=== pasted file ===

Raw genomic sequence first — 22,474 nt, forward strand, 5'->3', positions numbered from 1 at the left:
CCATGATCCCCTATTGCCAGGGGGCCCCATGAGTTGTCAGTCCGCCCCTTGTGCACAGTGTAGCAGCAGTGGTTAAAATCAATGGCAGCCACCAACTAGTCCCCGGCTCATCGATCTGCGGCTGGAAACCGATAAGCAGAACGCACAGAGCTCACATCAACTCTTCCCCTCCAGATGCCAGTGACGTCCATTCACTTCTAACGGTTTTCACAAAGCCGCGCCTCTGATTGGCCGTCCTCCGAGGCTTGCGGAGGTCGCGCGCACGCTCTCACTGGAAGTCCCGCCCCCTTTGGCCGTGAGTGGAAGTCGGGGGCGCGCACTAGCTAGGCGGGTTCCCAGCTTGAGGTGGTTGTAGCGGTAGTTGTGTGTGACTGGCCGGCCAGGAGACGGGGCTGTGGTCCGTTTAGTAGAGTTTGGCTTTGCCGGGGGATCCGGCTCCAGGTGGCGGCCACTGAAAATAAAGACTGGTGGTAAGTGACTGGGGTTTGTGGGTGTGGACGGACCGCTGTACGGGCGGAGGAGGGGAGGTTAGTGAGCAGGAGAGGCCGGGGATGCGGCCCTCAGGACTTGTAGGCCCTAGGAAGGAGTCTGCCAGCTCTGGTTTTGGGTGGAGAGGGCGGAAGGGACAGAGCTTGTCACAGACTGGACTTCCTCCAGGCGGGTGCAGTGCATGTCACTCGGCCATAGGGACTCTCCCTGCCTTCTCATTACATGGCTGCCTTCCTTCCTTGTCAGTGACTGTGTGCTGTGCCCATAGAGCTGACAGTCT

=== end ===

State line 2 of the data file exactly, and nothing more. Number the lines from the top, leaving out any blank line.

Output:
CCATGATCCCCTATTGCCAGGGGGCCCCATGAGTTGTCAGTCCGCCCCTTGTGCACAGTGTAGCAGCAGTGGTTAAAATCAATGGCAGCCACCAACTAGTCCCCGGCTCATCGATCTGCGGCTGGAAACCGATAAGCAGAACGCACAGAGCTCACATCAACTCTTCCCCTCCAGATGCCAGTGACGTCCATTCACTTCTAACGGTTTTCACAAAGCCGCGCCTCTGATTGGCCGTCCTCCGAGGCTTGCGGAGGTCGCGCGCACGCTCTCACTGGAAGTCCCGCCCCCTTTGGCCGTGAGTGGAAGTCGGGGGCGCGCACTAGCTAGGCGGGTTCCCAGCTTGAGGTGGTTGTAGCGGTAGTTGTGTGTGACTGGCCGGCCAGGAGACGGGGCTGTGGTCCGTTTAGTAGAGTTTGGCTTTGCCGGGGGATCCGGCTCCAGGTGGCGGCCACTGAAAATAAAGACTGGTGGTAAGTGACTGGGGTTTGTGGGTGTGGACGGACCGCTGTACGGGCGGAGGAGGGGAGGTTAGTGAGCAGGAGAGGCCGGGGATGCGGCCCTCAGGACTTGTAGGCCCTAGGAAGGAGTCTGCCAGCTCTGGTTTTGGGTGGAGAGGGCGGAAGGGACAGAGCTTGTCACAGACTGGACTTCCTCCAGGCGGGTGCAGTGCATGTCACTCGGCCATAGGGACTCTCCCTGCCTTCTCATTACATGGCTGCCTTCCTTCCTTGTCAGTGACTGTGTGCTGTGCCCATAGAGCTGACAGTCT